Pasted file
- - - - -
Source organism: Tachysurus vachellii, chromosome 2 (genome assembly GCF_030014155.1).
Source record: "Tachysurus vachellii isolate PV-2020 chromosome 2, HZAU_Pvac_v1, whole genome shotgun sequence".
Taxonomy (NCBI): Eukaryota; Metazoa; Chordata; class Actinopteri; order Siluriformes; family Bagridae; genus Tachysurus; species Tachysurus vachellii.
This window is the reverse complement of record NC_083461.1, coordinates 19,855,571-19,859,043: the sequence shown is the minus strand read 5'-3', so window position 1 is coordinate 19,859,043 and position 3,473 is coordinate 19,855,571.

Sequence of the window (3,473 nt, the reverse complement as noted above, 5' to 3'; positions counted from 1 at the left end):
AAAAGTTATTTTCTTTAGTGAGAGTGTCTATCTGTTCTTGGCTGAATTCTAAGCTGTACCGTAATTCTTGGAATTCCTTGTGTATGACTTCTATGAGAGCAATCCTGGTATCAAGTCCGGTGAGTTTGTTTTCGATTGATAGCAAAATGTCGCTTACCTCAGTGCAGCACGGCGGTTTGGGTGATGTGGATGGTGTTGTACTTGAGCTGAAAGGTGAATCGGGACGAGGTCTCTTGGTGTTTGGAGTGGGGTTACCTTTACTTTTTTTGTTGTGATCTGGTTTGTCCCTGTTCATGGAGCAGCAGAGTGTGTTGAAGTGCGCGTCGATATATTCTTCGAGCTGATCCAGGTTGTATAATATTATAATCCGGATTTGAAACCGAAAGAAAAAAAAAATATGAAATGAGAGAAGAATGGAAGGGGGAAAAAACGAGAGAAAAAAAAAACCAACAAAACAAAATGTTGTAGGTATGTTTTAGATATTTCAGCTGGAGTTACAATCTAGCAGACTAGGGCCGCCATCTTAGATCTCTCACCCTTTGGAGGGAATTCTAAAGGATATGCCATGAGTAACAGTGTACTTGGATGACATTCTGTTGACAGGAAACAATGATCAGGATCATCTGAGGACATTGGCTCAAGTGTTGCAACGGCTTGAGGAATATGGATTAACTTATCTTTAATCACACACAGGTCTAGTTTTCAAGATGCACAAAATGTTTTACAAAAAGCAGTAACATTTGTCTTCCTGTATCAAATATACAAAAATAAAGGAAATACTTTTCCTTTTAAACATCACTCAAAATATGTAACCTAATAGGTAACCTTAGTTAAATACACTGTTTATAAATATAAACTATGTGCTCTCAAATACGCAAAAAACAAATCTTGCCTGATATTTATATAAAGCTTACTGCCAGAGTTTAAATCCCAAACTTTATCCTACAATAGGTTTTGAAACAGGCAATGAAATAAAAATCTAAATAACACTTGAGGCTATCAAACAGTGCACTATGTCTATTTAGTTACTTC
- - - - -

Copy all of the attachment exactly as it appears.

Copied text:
Source organism: Tachysurus vachellii, chromosome 2 (genome assembly GCF_030014155.1).
Source record: "Tachysurus vachellii isolate PV-2020 chromosome 2, HZAU_Pvac_v1, whole genome shotgun sequence".
Taxonomy (NCBI): Eukaryota; Metazoa; Chordata; class Actinopteri; order Siluriformes; family Bagridae; genus Tachysurus; species Tachysurus vachellii.
This window is the reverse complement of record NC_083461.1, coordinates 19,855,571-19,859,043: the sequence shown is the minus strand read 5'-3', so window position 1 is coordinate 19,859,043 and position 3,473 is coordinate 19,855,571.

Sequence of the window (3,473 nt, the reverse complement as noted above, 5' to 3'; positions counted from 1 at the left end):
AAAAGTTATTTTCTTTAGTGAGAGTGTCTATCTGTTCTTGGCTGAATTCTAAGCTGTACCGTAATTCTTGGAATTCCTTGTGTATGACTTCTATGAGAGCAATCCTGGTATCAAGTCCGGTGAGTTTGTTTTCGATTGATAGCAAAATGTCGCTTACCTCAGTGCAGCACGGCGGTTTGGGTGATGTGGATGGTGTTGTACTTGAGCTGAAAGGTGAATCGGGACGAGGTCTCTTGGTGTTTGGAGTGGGGTTACCTTTACTTTTTTTGTTGTGATCTGGTTTGTCCCTGTTCATGGAGCAGCAGAGTGTGTTGAAGTGCGCGTCGATATATTCTTCGAGCTGATCCAGGTTGTATAATATTATAATCCGGATTTGAAACCGAAAGAAAAAAAAAATATGAAATGAGAGAAGAATGGAAGGGGGAAAAAACGAGAGAAAAAAAAAACCAACAAAACAAAATGTTGTAGGTATGTTTTAGATATTTCAGCTGGAGTTACAATCTAGCAGACTAGGGCCGCCATCTTAGATCTCTCACCCTTTGGAGGGAATTCTAAAGGATATGCCATGAGTAACAGTGTACTTGGATGACATTCTGTTGACAGGAAACAATGATCAGGATCATCTGAGGACATTGGCTCAAGTGTTGCAACGGCTTGAGGAATATGGATTAACTTATCTTTAATCACACACAGGTCTAGTTTTCAAGATGCACAAAATGTTTTACAAAAAGCAGTAACATTTGTCTTCCTGTATCAAATATACAAAAATAAAGGAAATACTTTTCCTTTTAAACATCACTCAAAATATGTAACCTAATAGGTAACCTTAGTTAAATACACTGTTTATAAATATAAACTATGTGCTCTCAAATACGCAAAAAACAAATCTTGCCTGATATTTATATAAAGCTTACTGCCAGAGTTTAAATCCCAAACTTTATCCTACAATAGGTTTTGAAACAGGCAATGAAATAAAAATCTAAATAACACTTGAGGCTATCAAACAGTGCACTATGTCTATTTAGTTACTTC